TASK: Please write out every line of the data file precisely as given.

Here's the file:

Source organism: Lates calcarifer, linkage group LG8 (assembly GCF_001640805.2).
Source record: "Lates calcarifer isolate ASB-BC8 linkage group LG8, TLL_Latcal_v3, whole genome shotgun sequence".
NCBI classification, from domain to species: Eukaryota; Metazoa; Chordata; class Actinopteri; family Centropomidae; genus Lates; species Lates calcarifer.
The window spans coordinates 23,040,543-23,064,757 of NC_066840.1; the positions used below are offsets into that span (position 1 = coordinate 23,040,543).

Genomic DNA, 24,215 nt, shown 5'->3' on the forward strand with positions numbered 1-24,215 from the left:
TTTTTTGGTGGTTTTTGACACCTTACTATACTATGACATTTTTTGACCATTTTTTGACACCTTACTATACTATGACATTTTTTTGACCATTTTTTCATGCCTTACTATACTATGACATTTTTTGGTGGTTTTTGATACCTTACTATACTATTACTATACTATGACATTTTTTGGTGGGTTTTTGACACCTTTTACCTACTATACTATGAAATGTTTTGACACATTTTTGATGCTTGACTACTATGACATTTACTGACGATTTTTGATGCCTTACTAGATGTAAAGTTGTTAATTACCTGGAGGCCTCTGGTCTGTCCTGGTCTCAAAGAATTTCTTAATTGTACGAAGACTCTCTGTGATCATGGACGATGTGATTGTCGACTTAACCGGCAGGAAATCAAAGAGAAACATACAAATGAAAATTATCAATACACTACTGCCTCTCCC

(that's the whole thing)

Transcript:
Source organism: Lates calcarifer, linkage group LG8 (assembly GCF_001640805.2).
Source record: "Lates calcarifer isolate ASB-BC8 linkage group LG8, TLL_Latcal_v3, whole genome shotgun sequence".
NCBI classification, from domain to species: Eukaryota; Metazoa; Chordata; class Actinopteri; family Centropomidae; genus Lates; species Lates calcarifer.
The window spans coordinates 23,040,543-23,064,757 of NC_066840.1; the positions used below are offsets into that span (position 1 = coordinate 23,040,543).

Genomic DNA, 24,215 nt, shown 5'->3' on the forward strand with positions numbered 1-24,215 from the left:
TTTTTTGGTGGTTTTTGACACCTTACTATACTATGACATTTTTTGACCATTTTTTGACACCTTACTATACTATGACATTTTTTTGACCATTTTTTCATGCCTTACTATACTATGACATTTTTTGGTGGTTTTTGATACCTTACTATACTATTACTATACTATGACATTTTTTGGTGGGTTTTTGACACCTTTTACCTACTATACTATGAAATGTTTTGACACATTTTTGATGCTTGACTACTATGACATTTACTGACGATTTTTGATGCCTTACTAGATGTAAAGTTGTTAATTACCTGGAGGCCTCTGGTCTGTCCTGGTCTCAAAGAATTTCTTAATTGTACGAAGACTCTCTGTGATCATGGACGATGTGATTGTCGACTTAACCGGCAGGAAATCAAAGAGAAACATACAAATGAAAATTATCAATACACTACTGCCTCTCCC